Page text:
Armchair Podcasting With Linux

Hey! Let’s put on a show! With a little bit of audio equipment and Linux, the world is literally your stage.
A previous “On the Desktop” column (available online at http://www.linux-mag.com/2006-04/desktop.html) shared how to make the most out of your iPod and Linux, and explained how to subscribe, download, and listen to podcasts on your desktop. This month, let’s disccover how you can become a podcaster yourself.
This article assumes that you have either Ubuntu, Debian, or SUSE 10.1 installed. All three distributions are great to use as a podcast production platform because the software to use is easily acquired by configuring your package manager and installing the software automatically over the Internet. If you’re using Fedora Core 5 or Red Hat, you may need to manually download and install some of the packages mentioned below.

The Hardware

These days, if you got basic recording hardware, a blog, an Internet service provider hosting account, and the right mix of software on your PC, you can produce their own Internet podcast. Got a cool hobby you want everyone to know about? Or perhaps you think you’re so brilliant or funny (or bizarre) that everyone should hear your shrieking and annoying voice? Linux is a great platform for producing your “show,” and all the stuff you need is available for free.
The first issue to tackle is capturing your audio. If you’re going to be doing interviews or talking to people “out in the field,” you’re going to want some sort of portable recording device. If you already own an iPod, you can certainly use it to record audio using an external microphone and the iPod’s built-in recording feature. However, be advised that most iPods are limited to a very low, 8 KHz sampling rate out of the box, so it’s going to sound “lo fi” unless you hack your iPod. Software such as iPodLinux/Podzilla (http://www.ipodlinux.org/) allows you to record at much higher quality levels (44 KHz and above is considered to be high-fi quality), and something such as a Griffin iTalk or the Belkin Voice Recorder for iPod attachment are better microphones.
A much better option is to go for a dedicated, high-quality digital recording device, such as Olympus’s line of digital voice recorders. The Olympus gear is very small and compact, is constructed very well, has a great built-in microphone (yet can accept professional-quality, external voice microphones), and is capable of sampling audio at up to 44 Khz stereo using stereo condenser microphones (the miniature Olympus one can be had for less than $50). There are several different Olympus models available — check out the Olympus DM-20, which has a street price of about $150-$180, but can be found for as little as $130. You can also look into I-River T-30 series MP3 player/recorder, which has a street price of about $120-$150 as well. Both of the latter units connect directly via USB to your PC and are recognized by Linux as mass storage devices. (By the way, many recording devices do not record in MP3 format directly, but record in DSS Windows Media format, which is a more compressed standard for high quality audio. No fears about that, however. You can do the format conversion on Linux no problem.)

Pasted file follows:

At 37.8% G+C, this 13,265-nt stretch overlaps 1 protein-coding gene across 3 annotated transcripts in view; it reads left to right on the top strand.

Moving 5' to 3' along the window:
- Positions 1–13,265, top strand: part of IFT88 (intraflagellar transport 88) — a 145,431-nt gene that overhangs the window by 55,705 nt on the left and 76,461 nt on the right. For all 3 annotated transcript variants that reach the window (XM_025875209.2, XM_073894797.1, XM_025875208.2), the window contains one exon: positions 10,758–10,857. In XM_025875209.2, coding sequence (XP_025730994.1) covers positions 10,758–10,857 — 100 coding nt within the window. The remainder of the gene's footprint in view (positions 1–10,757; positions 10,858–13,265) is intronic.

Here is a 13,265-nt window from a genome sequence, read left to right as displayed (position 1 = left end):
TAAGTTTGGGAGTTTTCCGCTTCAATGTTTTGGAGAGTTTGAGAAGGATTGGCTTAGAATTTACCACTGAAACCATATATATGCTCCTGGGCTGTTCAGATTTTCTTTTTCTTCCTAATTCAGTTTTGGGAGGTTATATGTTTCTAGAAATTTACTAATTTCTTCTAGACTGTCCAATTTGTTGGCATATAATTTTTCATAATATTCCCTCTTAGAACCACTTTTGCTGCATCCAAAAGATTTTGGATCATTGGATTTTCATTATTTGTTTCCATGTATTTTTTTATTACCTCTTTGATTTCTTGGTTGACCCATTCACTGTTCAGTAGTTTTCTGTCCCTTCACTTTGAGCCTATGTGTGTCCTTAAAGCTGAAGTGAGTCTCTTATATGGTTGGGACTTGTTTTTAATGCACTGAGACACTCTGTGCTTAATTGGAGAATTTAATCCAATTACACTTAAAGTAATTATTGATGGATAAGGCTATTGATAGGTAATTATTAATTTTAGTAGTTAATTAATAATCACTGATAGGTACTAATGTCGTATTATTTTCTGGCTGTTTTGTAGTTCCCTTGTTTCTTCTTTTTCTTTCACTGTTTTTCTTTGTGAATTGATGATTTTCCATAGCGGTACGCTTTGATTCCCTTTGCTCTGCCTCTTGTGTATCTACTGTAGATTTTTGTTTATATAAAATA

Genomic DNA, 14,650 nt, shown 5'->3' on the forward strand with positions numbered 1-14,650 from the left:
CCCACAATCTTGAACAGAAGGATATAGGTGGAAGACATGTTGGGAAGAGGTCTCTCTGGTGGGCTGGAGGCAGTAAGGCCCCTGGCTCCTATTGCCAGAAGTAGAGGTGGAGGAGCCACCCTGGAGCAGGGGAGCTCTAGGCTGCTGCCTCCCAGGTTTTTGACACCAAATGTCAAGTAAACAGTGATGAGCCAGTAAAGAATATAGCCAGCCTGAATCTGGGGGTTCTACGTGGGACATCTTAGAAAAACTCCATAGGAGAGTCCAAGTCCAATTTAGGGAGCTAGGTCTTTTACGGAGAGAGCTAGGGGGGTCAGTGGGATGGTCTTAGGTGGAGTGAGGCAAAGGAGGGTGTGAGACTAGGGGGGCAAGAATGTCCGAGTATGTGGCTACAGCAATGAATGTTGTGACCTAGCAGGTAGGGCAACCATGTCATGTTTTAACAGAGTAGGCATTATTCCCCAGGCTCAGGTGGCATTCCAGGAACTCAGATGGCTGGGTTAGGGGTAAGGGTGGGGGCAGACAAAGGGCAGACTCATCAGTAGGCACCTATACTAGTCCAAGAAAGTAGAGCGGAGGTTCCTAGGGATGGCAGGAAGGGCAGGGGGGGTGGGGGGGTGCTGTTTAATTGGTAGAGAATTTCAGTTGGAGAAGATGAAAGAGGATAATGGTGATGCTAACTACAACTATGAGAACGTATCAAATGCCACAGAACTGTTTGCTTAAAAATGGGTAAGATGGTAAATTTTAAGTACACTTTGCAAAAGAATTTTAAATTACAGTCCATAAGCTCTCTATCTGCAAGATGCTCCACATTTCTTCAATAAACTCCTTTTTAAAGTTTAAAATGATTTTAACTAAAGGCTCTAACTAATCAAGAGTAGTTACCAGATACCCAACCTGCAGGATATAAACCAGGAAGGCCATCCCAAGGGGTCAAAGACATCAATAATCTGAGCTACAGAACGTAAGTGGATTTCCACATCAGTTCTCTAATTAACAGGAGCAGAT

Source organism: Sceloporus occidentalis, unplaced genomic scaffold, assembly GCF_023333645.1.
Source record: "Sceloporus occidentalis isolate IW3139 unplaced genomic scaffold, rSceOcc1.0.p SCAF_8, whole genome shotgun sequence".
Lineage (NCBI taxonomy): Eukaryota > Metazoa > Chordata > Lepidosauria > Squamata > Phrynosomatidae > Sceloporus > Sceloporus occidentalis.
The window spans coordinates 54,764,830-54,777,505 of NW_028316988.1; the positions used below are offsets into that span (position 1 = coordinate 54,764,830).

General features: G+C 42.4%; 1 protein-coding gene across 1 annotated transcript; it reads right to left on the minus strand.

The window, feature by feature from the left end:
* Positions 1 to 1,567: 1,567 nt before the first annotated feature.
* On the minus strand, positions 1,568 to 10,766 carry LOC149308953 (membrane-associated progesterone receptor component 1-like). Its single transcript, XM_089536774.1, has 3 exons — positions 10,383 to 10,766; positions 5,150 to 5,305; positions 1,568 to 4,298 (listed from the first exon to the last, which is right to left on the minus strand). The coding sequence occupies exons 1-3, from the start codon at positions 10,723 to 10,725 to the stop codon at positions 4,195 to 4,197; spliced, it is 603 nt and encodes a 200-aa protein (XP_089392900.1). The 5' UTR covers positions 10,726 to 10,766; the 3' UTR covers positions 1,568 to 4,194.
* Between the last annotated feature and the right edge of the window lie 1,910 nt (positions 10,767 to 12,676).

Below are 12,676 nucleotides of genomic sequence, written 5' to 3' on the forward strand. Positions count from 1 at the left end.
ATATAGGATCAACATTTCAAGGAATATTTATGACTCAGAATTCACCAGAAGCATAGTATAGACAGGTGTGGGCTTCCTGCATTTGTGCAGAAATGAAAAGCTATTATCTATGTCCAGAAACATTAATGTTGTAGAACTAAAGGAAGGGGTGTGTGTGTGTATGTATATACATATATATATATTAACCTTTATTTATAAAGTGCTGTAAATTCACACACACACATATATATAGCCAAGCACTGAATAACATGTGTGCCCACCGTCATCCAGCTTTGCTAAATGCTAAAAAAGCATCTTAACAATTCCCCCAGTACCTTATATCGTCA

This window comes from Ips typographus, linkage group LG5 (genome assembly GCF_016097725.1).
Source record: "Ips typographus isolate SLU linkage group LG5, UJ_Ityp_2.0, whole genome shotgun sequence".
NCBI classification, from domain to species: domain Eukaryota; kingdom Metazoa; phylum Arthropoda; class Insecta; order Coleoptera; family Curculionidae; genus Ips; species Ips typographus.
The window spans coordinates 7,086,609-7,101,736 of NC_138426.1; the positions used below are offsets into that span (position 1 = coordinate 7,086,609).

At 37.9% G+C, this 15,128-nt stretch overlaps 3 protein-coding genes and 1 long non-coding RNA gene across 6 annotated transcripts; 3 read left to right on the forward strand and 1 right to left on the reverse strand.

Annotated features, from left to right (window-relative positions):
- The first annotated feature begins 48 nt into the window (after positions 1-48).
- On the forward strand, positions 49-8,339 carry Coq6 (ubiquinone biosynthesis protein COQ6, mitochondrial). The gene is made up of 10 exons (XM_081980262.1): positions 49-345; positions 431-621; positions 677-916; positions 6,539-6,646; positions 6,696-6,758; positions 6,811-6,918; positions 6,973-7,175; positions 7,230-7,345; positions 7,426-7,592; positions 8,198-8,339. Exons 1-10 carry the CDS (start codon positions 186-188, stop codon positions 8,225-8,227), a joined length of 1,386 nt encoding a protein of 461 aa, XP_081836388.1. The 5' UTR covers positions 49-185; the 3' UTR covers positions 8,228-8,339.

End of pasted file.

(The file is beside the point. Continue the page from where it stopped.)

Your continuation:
If you regularly conduct phone interviews, you can also get a $30 phone line splitter attachment from RadioShack (http://www.radioshack.com/product/index.jsp?productId= 2123175) along with a minijack adapter, if required, for your portable digital recorder’s microphone input or your PC’s sound card. You can also re-direct Skype VOIP audio to a file with a program called Hotrecorder (http://www.hotrecorder.com/), but it only runs on Windows.
FIGURE ONE: Odeo Studio: Publish your podcast quickly and easily

There’s also an Open Source solution for Linux called skype-rec on Sourceforge (http://sourceforge.net/projects/skype-rec/), if you want to try it. Another solution is to subscribe to ODEO Studio (http://studio.odeo.com/, pictured in Figure One) and have them do the recording and conferencing for you using their call-in system, which seems to work very well.

Manipulating Windows Media Files into MP3 Format

After you’ve captured your audio, you may need to convert it to MP3 format. No biggie. Create a shell script named wmaconvert from the code in Listing One and save it in your /usr/bin directory:
LISTING ONE: Convert Windows Media Format files to MP3


current_directory=$( pwd )

#remove spaces
for i in *.wma; do mv “$i” `echo $i | tr ’ ’ ’_’`; done

#remove uppercase